EPICS program to expand at Purdue University in Indianapolis, partner with more Indy organizations, businesses to demonstrate power of experiential learning

Purdue EPICS, a project-based and student-led course, has eight community partners within greater Indianapolis.
Students in a group
Purdue's EPICS team that partners with The Children’s Museum of Indianapolis brought a prototype to the museum as part of its project. 

For the last four and a half years, Pooja Anil has worked with the Indiana School for the Blind and Visually Impaired (ISBVI) to develop an affordable, personalized magnifier device for students. The device provides a zoomed-in live feed of what students read or write with adjustable lighting and color filters, reducing stress on their eyes and “will hopefully even out the playing field in education,” said Anil, a senior studying mechanical engineering at Purdue University.

Anil is a student in Purdue’s EPICS program, an engineering-based design course centered around hands-on learning, professional development and community engagement.

ISBVI is one of EPICS’ eight community partners within greater Indianapolis, including The Children’s Museum of Indianapolis, Jovial Family Farm, The Jackson Center For Conducive Education, Indiana School for the Deaf, Indy Edge Beep Baseball, Indianapolis Motor Speedway Museum and Camp Riley. Additional community partnerships in Indianapolis are already in the making and more are expected to develop as students at Purdue University in Indianapolis — Purdue’s first comprehensive urban campus — join the program.

EPICS also works with Indianapolis businesses and corporations to support student learning through mentoring and sponsorship.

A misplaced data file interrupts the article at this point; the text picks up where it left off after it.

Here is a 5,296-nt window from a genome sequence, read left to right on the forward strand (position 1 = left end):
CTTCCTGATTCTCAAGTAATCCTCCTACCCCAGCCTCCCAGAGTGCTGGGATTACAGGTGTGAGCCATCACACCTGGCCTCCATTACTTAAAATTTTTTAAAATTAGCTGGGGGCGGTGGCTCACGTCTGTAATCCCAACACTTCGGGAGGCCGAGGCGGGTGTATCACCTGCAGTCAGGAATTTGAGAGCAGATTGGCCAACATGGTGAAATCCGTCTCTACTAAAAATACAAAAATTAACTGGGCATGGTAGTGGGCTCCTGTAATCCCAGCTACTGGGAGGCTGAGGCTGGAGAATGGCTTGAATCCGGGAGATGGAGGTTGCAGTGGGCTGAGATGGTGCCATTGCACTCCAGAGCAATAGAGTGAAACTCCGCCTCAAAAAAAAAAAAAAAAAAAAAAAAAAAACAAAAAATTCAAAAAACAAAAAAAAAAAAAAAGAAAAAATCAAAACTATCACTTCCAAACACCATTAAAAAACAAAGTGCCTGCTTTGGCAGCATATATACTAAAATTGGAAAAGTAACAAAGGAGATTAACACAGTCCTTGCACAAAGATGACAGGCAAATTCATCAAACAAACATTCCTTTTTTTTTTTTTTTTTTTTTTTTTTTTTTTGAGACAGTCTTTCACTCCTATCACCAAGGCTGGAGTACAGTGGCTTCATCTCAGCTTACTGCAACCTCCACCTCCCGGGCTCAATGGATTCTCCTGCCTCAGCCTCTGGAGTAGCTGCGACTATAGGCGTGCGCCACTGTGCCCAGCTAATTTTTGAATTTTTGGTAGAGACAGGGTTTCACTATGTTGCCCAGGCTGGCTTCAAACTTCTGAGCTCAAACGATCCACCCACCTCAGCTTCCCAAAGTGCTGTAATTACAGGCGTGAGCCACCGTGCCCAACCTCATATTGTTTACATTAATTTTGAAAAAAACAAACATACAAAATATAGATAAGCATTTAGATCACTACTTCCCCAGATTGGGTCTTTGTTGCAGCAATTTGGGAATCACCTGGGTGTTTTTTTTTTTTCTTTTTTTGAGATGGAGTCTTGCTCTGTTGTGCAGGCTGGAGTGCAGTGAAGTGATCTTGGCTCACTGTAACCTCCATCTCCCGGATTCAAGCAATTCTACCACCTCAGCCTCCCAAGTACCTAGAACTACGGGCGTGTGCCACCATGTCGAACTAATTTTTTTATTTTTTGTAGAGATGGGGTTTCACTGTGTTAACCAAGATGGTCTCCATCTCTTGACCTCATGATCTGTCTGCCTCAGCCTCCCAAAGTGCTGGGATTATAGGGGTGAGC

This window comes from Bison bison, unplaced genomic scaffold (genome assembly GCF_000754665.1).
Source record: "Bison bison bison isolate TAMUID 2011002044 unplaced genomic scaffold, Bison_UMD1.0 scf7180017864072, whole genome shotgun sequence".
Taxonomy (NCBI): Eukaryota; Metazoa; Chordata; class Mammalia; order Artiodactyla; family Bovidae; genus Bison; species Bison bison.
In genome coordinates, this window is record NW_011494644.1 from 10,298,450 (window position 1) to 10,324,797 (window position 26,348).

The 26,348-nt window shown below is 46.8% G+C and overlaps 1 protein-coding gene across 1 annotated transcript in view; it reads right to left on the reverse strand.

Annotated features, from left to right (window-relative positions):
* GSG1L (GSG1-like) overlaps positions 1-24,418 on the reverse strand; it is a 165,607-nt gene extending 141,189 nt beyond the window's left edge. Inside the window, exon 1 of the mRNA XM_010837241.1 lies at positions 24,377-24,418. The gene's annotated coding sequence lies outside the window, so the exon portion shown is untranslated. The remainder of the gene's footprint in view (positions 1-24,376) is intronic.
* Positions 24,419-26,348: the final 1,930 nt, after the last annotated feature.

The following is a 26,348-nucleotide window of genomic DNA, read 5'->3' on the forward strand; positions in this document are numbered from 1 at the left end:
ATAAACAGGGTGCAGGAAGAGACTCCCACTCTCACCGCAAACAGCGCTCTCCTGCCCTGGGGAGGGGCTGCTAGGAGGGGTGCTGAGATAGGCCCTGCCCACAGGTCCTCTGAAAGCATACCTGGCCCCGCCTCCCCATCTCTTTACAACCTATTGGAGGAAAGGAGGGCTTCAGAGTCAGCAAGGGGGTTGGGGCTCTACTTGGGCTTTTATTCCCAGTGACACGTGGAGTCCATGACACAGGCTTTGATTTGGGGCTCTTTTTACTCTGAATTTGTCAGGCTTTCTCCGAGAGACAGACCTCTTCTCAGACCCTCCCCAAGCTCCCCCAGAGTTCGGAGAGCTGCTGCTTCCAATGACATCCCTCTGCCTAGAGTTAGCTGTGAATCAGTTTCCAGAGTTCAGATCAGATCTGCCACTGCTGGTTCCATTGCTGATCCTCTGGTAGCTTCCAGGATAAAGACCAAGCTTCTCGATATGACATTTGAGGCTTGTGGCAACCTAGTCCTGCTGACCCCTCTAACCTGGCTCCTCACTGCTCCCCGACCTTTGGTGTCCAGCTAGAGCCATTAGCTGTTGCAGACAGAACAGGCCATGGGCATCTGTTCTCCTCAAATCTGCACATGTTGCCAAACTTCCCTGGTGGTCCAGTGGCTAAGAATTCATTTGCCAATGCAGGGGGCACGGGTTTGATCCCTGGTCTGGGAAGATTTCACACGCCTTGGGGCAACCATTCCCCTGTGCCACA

Student working in lab
Purdue EPICS has multiple projects with Indiana School for the Blind and Visually Impaired (ISBVI), one of eight community partners within greater Indianapolis.

“Corporations and businesses help mentor students as they progress through their projects,” said Jorge Martinez, lead outreach program manager for EPICS.

Professionals often advise students during twice-a-semester design reviews.

"Because this is an opportunity to participate in producing better professionals and recruit them later, it is not uncommon for corporations and businesses to also contribute toward the cost of materials and supplies needed by the students to fabricate and test prototypes and final deliverables,” Martinez said.

Because EPICS is a project-based and student-led course, students like Anil participate in coursework that involves conducting community partner site visits, ongoing collaboration with their community partner and professional advisors and planning, designing and executing their deliverable. In other words, these students learn through practice, not theory — a hallmark of the program.

EPICS began working with ISBVI to develop affordable magnifier devices in 2014. Since Anil started, the team has developed three iterations of the magnifier.

“It’s a very complex project,” she said. “Every version gets better than the last, but the process never ends. Even though our project’s been going on for 10 years, we’ve continued to make progress and change with the times.”

As the ISBVI project manager, Anil also oversees two other ISBVI projects: LEAP, a braille translation device for educators, and Tuner, an audio-based tuner for band students.